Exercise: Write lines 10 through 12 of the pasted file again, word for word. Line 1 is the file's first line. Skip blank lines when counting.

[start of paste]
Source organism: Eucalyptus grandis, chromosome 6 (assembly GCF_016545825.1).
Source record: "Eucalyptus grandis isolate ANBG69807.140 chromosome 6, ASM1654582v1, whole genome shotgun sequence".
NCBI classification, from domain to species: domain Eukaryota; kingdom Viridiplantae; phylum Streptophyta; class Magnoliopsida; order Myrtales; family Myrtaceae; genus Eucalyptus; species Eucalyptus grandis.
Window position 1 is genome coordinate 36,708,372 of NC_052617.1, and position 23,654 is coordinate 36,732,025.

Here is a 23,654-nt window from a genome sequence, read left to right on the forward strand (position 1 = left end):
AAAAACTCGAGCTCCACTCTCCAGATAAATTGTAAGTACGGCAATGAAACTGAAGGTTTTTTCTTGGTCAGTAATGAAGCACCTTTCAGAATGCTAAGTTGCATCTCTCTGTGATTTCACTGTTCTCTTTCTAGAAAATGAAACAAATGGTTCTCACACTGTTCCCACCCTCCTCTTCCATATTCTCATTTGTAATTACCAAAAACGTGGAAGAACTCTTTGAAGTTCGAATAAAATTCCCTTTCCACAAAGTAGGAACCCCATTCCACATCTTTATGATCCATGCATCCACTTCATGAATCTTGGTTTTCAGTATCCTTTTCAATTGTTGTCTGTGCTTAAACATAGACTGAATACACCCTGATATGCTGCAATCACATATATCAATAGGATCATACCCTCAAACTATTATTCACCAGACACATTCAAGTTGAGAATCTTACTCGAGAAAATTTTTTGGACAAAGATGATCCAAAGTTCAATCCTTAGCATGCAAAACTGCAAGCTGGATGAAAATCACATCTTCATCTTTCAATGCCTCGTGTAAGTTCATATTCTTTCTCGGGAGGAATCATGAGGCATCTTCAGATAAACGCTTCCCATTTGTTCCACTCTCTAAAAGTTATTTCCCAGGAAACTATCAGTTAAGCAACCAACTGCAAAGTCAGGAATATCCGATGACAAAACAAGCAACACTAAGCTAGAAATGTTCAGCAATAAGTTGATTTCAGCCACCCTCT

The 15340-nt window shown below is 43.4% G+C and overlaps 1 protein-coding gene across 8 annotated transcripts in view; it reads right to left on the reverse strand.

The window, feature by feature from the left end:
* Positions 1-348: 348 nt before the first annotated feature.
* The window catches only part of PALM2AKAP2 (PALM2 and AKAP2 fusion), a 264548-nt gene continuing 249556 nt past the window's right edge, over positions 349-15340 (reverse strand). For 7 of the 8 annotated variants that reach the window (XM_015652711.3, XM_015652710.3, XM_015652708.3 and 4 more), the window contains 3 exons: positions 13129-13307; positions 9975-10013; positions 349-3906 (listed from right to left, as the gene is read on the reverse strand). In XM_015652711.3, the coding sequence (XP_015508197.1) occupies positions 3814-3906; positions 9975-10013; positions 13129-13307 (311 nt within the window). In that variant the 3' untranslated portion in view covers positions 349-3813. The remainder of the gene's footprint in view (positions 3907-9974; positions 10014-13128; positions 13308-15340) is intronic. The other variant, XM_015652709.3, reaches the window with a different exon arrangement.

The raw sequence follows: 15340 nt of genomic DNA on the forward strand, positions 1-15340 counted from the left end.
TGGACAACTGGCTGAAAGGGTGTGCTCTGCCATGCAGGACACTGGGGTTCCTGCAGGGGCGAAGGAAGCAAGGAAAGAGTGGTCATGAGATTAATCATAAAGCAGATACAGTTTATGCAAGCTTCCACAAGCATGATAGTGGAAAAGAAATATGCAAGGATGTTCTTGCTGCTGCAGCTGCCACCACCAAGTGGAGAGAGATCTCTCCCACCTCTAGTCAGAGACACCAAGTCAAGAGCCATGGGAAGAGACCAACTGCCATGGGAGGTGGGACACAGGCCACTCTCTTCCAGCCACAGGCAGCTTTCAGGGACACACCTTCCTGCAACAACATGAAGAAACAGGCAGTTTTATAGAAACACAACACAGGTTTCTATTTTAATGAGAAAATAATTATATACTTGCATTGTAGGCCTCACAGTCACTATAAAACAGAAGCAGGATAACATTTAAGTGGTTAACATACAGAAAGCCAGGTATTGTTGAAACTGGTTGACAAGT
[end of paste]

* The window catches only part of PALM2AKAP2 (PALM2 and AKAP2 fusion), a 264548-nt gene continuing 249556 nt past the window's right edge, over positions 349-15340 (reverse strand). For 7 of the 8 annotated variants that reach the window (XM_015652711.3, XM_015652710.3, XM_015652708.3 and 4 more), the window contains 3 exons: positions 13129-13307; positions 9975-10013; positions 349-3906 (listed from right to left, as the gene is read on the reverse strand). In XM_015652711.3, the coding sequence (XP_015508197.1) occupies positions 3814-3906; positions 9975-10013; positions 13129-13307 (311 nt within the window). In that variant the 3' untranslated portion in view covers positions 349-3813. The remainder of the gene's footprint in view (positions 3907-9974; positions 10014-13128; positions 13308-15340) is intronic. The other variant, XM_015652709.3, reaches the window with a different exon arrangement.

The raw sequence follows: 15340 nt of genomic DNA on the forward strand, positions 1-15340 counted from the left end.
TGGACAACTGGCTGAAAGGGTGTGCTCTGCCATGCAGGACACTGGGGTTCCTGCAGGGGCGAAGGAAGCAAGGAAAGAGTGGTCATGAGATTAATCATAAAGCAGATACAGTTTATGCAAGCTTCCACAAGCATGATAGTGGAAAAGAAATATGCAAGGATGTTCTTGCTGCTGCAGCTGCCACCACCAAGTGGAGAGAGATCTCTCCCACCTCTAGTCAGAGACACCAAGTCAAGAGCCATGGGAAGAGACCAACTGCCATGGGAGGTGGGACACAGGCCACTCTCTTCCAGCCACAGGCAGCTTTCAGGGACACACCTTCCTGCAACAACATGAAGAAACAGGCAGTTTTATAGAAACACAACACAGGTTTCTATTTTAATGAGAAAATAATTATATACTTGCATTGTAGGCCTCACAGTCACTATAAAACAGAAGCAGGATAACATTTAAGTGGTTAACATACAGAAAGCCAGGTATTGTTGAAACTGGTTGACAAGT